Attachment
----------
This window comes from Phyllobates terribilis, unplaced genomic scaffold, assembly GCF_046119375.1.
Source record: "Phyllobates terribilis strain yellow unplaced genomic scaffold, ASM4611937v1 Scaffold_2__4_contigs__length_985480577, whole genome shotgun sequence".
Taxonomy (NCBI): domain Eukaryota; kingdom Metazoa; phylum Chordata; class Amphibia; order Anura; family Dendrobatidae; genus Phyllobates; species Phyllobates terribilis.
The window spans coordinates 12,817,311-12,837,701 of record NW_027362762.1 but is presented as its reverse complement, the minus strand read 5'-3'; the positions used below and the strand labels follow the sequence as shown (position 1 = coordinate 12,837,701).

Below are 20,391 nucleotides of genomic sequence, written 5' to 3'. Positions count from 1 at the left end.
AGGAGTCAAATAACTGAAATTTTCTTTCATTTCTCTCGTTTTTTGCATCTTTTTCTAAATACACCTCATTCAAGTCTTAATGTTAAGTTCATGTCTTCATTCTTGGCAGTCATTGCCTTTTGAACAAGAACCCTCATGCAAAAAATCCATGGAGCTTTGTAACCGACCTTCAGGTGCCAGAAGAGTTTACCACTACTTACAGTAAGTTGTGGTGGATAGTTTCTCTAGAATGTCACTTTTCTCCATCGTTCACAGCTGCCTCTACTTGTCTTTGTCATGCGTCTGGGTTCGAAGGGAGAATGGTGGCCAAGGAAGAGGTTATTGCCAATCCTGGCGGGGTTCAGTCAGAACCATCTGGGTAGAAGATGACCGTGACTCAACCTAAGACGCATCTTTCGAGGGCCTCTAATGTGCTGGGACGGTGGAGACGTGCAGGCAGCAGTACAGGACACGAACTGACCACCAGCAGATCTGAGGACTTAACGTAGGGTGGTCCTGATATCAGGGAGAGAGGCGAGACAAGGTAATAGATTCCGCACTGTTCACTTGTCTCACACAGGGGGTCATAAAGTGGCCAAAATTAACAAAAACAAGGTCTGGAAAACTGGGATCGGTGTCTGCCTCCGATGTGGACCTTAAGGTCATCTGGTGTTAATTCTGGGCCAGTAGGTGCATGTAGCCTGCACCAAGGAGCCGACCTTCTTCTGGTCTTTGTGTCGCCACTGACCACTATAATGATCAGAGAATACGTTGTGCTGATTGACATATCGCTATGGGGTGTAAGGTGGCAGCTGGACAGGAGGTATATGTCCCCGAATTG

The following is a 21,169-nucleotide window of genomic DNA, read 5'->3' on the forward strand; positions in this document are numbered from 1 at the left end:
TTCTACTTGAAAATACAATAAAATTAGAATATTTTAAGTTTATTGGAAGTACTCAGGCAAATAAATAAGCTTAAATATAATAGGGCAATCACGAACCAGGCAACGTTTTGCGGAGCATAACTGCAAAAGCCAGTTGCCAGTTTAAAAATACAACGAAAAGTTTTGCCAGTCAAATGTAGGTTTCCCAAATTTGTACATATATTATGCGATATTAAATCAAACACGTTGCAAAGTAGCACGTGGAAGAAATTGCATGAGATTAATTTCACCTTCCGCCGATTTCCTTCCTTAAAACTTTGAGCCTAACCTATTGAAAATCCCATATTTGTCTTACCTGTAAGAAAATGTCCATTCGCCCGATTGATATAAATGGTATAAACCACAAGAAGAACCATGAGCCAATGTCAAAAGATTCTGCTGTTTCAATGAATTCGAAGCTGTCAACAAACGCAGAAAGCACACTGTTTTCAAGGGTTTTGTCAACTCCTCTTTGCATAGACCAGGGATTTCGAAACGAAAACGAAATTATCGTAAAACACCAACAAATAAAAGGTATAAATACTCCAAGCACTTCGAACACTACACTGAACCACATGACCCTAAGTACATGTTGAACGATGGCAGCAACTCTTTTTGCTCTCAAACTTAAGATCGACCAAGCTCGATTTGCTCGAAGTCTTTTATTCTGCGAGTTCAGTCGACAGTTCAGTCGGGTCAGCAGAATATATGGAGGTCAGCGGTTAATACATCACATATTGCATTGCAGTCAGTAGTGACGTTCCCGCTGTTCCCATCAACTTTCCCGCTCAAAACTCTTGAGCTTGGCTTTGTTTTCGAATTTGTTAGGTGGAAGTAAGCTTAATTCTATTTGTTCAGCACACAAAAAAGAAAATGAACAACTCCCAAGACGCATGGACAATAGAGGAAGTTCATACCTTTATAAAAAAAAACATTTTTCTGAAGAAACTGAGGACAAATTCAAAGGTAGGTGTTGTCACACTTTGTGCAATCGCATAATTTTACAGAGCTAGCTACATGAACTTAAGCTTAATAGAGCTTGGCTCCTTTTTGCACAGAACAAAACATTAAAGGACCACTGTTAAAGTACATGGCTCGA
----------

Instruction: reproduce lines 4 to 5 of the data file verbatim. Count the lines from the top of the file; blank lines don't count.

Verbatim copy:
The window spans coordinates 12,817,311-12,837,701 of record NW_027362762.1 but is presented as its reverse complement, the minus strand read 5'-3'; the positions used below and the strand labels follow the sequence as shown (position 1 = coordinate 12,837,701).

Below are 20,391 nucleotides of genomic sequence, written 5' to 3'. Positions count from 1 at the left end.